Designed to enhance the magical illusion of stage and screen, theaters of the past boasted plush red velvet and gilded carvings. Radio City Music Hall comes to mind. Part of the mystique was the slow reveal: no exterior windows reduced the impact of the splendor to come when the doors were thrown wide. Nor was there any desire to keep you there once the show was over. If these five new theaters are anything to go by, a paradigm shift has occurred, in purpose as well as in design.
Inspired and executed by renowned architects, these are as bright and transparent on the outside as they are welcoming on the inside. Indeed, with the predominant use of glass, these theaters light up the New York scene. Each encourages visitors to savor the theater-going experience with spaces for eating, drinking and gathering. And each is the conception of a non-profit organization made possible by philanthropic supporters as well as loans and grants and inclusionary zoning from the City of New York. The nature of these non-profits should not go unremarked since they too have come a long way from the days of cap-in-hand charity. Entrepreneurial in spirit, they create their own revenue streams by renting out their facilities and they see it as their role to develop an audience through smart programming, low ticket prices and community outreach. Clearly, a winning combination.
BARYSHNIKOV ARTS CENTER (BAC) AND THE DIMENNA CENTER FOR CLASSICAL MUSIC
BAC opened in 2005 at 450 West 37th Street and is a pioneer in breaking new ground on the far-West Side. The six-story building fronted entirely by an elegant glass façade in a striped motif is in a strategic spot. New towering apartment buildings surround it. Nearby, Hudson Yards are ready to be developed and the northern end of the High Line is only a few blocks to the south. The area between Ninth and Tenth Avenues is booming with construction and teaming with old vitality.
World-famous dancer Mikhail Baryshnikov envisioned a place where creative projects in dance, music and theatre are fostered and performed, and artists-in-residence can research their ideas. A fall and spring season of events is presented in the Howard Gilman Performance Space and the Jerome Robins Theatre. BAC’s facilities on the upper floors include flexible spaces with great views of the Hudson and southwest Manhattan.
The DiMenna Center joined BAC as the building’s co-owner in 2008 to create a permanent home for the Orchestra of St. Luke’s (OSL). It provides rehearsal and recording space for its musicians as well as others who need modern facilities. Hugh Hardy and Geoff Lynch of H3 Hardy Collaboration Architecture redesigned 20,000 square feet which opened in 2011 to reveal a new second and third floor with seven beautiful, high tech spaces. The largest space, Mary Flager Cary Hall, is finished in wood paneling and acoustically-calibrated wall coverings to accommodate a full symphony orchestra and chorus. All the spaces, even the smallest practice rooms, are designed to eliminate outside noises from the Lincoln Tunnel. OSL musicians perform free for the public and for community education events while the DiMenna Center is often used by other groups for a wide variety of performances. The light-filled lobby with a bright red staircase brings the public to the Charles Grossman Cafe on the second floor, and third floor Lounge, both of which offer views of the changing cityscape through the glass facade.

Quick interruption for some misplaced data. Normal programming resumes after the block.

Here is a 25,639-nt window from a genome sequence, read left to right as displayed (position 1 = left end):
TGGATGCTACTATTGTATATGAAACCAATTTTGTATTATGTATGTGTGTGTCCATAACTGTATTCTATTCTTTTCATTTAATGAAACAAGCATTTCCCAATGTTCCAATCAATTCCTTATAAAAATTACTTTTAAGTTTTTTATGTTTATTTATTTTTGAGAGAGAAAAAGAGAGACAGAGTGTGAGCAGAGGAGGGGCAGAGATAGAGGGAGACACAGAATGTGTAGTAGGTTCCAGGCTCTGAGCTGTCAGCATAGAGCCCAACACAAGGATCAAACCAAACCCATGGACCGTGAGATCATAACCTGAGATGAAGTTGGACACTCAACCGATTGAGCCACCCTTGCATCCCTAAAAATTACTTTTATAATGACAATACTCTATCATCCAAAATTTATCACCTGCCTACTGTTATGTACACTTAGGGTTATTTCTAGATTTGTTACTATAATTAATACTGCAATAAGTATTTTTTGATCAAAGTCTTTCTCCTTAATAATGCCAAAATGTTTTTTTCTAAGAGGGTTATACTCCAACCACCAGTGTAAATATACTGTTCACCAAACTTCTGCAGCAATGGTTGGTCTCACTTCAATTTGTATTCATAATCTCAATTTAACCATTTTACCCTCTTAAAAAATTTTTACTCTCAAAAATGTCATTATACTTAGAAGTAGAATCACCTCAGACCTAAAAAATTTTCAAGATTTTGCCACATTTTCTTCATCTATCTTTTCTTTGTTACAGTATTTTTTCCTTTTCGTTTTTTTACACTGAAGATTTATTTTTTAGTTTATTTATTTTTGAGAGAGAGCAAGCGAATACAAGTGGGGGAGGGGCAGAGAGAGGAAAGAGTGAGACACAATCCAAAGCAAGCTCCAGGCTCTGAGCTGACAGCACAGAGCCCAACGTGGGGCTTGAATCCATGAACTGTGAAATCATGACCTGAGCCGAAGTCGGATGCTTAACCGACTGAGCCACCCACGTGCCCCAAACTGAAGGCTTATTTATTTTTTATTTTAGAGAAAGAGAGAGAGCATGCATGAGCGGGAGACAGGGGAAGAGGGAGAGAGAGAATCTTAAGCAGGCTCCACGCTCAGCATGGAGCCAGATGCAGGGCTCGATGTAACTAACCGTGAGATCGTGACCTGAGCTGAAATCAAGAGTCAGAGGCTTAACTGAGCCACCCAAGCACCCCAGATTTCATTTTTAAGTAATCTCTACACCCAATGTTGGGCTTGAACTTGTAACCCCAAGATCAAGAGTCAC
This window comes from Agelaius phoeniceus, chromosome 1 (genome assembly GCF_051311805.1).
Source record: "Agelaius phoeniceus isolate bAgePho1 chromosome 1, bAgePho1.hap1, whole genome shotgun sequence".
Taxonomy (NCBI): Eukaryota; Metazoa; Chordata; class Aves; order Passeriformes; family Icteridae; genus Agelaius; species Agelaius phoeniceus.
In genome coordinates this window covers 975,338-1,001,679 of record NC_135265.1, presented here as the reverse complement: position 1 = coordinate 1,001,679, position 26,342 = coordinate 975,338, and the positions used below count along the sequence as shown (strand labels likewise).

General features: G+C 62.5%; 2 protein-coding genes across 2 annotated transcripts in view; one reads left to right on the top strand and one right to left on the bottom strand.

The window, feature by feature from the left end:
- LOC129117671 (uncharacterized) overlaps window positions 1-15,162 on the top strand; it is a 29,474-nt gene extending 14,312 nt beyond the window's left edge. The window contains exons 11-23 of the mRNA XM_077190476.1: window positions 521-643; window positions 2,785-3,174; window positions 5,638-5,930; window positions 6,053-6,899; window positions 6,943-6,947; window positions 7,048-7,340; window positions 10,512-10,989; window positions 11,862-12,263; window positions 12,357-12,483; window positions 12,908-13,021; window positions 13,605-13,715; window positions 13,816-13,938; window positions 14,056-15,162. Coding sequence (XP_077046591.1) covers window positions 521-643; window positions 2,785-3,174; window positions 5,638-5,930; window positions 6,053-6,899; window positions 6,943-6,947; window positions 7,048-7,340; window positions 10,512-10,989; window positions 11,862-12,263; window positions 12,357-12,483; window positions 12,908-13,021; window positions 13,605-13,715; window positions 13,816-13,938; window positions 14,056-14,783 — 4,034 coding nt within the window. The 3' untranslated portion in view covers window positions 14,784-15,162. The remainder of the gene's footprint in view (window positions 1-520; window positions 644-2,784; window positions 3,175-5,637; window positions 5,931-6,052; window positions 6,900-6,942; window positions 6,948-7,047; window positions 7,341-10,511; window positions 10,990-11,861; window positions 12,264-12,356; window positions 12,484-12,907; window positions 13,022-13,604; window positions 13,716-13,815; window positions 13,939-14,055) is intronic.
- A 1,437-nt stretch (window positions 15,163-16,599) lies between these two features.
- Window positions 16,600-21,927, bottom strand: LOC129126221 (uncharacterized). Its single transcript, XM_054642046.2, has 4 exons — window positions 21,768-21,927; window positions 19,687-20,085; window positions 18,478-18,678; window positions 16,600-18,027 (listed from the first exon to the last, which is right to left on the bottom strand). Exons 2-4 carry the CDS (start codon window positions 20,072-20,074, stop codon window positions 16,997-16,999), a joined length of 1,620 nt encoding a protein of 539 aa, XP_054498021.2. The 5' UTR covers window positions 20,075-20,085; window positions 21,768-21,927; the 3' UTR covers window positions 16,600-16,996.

PERSHING SQUARE SIGNATURE CENTER FOR THE SIGNATURE THEATRE COMPANY
Since the fall of 2011 when Signature opened its multipurpose new Center at 480 West 42nd Street, the bright lights and excitement of Broadway have been closer to the far-West Side, now filled with high rise apartment buildings. The two blocks of 42nd Street beyond Eighth Avenue, rather dim and uninviting in comparison to Times Square, now draw pedestrians to the sparkling two story canopy of the innovative Signature Center.
The building is designed by Frank Gehry who formed a relationship with Signature when it had plans to build at the new World Trade Center site. However, that was not to be and Gehry stayed to design a very different building created as part of the MIMA mixed-used development. The new concept now attracts visitors and theater-goers for outstanding productions in a unique environment. The innovative approach starts at the glassed-in ground-level entry space and ticket office, a contrast to the more usual prison-window for ticket purchases. The walls are graced with large sketches of the playwrights connected with Signature since it began in 1991.
The sketches continue on the second floor, reached by a graceful but practical wide staircase of architectural plywood that is a hallmark of Gehry design. Two surprises await at the top of the stairs. One is the band of wide windows with sills to lean on that stretch across the entire front of the building overlooking the always active scene on 42nd Street. The other is the open landscape of the lobby. Open noon to midnight, its informal café and full bar, bookstore, tables and colorful chairs (also Gehry designed) signal that this is a place for conversation and interaction.
Signature’s three theaters, each created for a different theater experience, are reached through the lobby. The energy of people in the midst of diverse activity, either a play or special program, is palpable. Casual visitors stopping by for a sandwich at noon or for a late drink in the evening can learn of Signature’s $25 ticket policy and its playwrights-in-residence on the three panel Interactive Media Wall.
By Ingrid W. Reed
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